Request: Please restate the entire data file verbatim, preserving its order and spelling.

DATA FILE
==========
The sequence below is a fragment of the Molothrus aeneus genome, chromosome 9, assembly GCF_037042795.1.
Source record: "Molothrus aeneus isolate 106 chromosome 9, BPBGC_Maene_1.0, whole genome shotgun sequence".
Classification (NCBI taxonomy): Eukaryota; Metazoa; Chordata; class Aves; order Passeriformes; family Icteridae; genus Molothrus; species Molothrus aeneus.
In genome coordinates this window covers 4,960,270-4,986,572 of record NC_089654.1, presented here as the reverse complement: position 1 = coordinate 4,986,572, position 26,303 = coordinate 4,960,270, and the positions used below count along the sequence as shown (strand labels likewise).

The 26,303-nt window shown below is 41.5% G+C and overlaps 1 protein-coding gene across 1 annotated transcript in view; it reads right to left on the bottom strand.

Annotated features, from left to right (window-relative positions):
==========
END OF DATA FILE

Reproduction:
The sequence below is a fragment of the Molothrus aeneus genome, chromosome 9, assembly GCF_037042795.1.
Source record: "Molothrus aeneus isolate 106 chromosome 9, BPBGC_Maene_1.0, whole genome shotgun sequence".
Classification (NCBI taxonomy): Eukaryota; Metazoa; Chordata; class Aves; order Passeriformes; family Icteridae; genus Molothrus; species Molothrus aeneus.
In genome coordinates this window covers 4,960,270-4,986,572 of record NC_089654.1, presented here as the reverse complement: position 1 = coordinate 4,986,572, position 26,303 = coordinate 4,960,270, and the positions used below count along the sequence as shown (strand labels likewise).

The 26,303-nt window shown below is 41.5% G+C and overlaps 1 protein-coding gene across 1 annotated transcript in view; it reads right to left on the bottom strand.

Annotated features, from left to right (window-relative positions):